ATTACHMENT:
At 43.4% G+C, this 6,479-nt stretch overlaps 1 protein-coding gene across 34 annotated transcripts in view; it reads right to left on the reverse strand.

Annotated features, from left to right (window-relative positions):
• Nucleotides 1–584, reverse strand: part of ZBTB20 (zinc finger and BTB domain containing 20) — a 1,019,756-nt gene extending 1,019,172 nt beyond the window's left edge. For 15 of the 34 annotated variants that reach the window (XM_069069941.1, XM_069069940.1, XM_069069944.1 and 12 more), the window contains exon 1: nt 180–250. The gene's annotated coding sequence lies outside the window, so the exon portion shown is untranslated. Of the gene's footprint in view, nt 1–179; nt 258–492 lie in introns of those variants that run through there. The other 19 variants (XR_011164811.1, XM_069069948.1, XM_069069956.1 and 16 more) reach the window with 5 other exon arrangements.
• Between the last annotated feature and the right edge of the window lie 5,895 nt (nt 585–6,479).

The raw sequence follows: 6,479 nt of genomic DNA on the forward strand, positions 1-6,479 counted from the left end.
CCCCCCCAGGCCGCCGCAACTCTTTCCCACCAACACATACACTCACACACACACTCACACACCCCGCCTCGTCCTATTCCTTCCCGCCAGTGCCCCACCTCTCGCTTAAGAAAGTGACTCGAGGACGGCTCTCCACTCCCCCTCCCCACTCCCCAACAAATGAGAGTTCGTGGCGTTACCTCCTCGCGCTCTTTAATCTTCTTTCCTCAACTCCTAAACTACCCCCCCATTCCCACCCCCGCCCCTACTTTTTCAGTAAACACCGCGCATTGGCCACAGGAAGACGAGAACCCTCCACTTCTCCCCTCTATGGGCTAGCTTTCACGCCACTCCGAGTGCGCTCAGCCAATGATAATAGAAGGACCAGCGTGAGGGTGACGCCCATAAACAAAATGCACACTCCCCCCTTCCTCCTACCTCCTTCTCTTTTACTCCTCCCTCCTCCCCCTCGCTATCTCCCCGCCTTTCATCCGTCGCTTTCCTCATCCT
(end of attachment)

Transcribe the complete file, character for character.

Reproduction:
At 43.4% G+C, this 6,479-nt stretch overlaps 1 protein-coding gene across 34 annotated transcripts in view; it reads right to left on the reverse strand.

Annotated features, from left to right (window-relative positions):
• Nucleotides 1–584, reverse strand: part of ZBTB20 (zinc finger and BTB domain containing 20) — a 1,019,756-nt gene extending 1,019,172 nt beyond the window's left edge. For 15 of the 34 annotated variants that reach the window (XM_069069941.1, XM_069069940.1, XM_069069944.1 and 12 more), the window contains exon 1: nt 180–250. The gene's annotated coding sequence lies outside the window, so the exon portion shown is untranslated. Of the gene's footprint in view, nt 1–179; nt 258–492 lie in introns of those variants that run through there. The other 19 variants (XR_011164811.1, XM_069069948.1, XM_069069956.1 and 16 more) reach the window with 5 other exon arrangements.
• Between the last annotated feature and the right edge of the window lie 5,895 nt (nt 585–6,479).

The raw sequence follows: 6,479 nt of genomic DNA on the forward strand, positions 1-6,479 counted from the left end.
CCCCCCCAGGCCGCCGCAACTCTTTCCCACCAACACATACACTCACACACACACTCACACACCCCGCCTCGTCCTATTCCTTCCCGCCAGTGCCCCACCTCTCGCTTAAGAAAGTGACTCGAGGACGGCTCTCCACTCCCCCTCCCCACTCCCCAACAAATGAGAGTTCGTGGCGTTACCTCCTCGCGCTCTTTAATCTTCTTTCCTCAACTCCTAAACTACCCCCCCATTCCCACCCCCGCCCCTACTTTTTCAGTAAACACCGCGCATTGGCCACAGGAAGACGAGAACCCTCCACTTCTCCCCTCTATGGGCTAGCTTTCACGCCACTCCGAGTGCGCTCAGCCAATGATAATAGAAGGACCAGCGTGAGGGTGACGCCCATAAACAAAATGCACACTCCCCCCTTCCTCCTACCTCCTTCTCTTTTACTCCTCCCTCCTCCCCCTCGCTATCTCCCCGCCTTTCATCCGTCGCTTTCCTCATCCT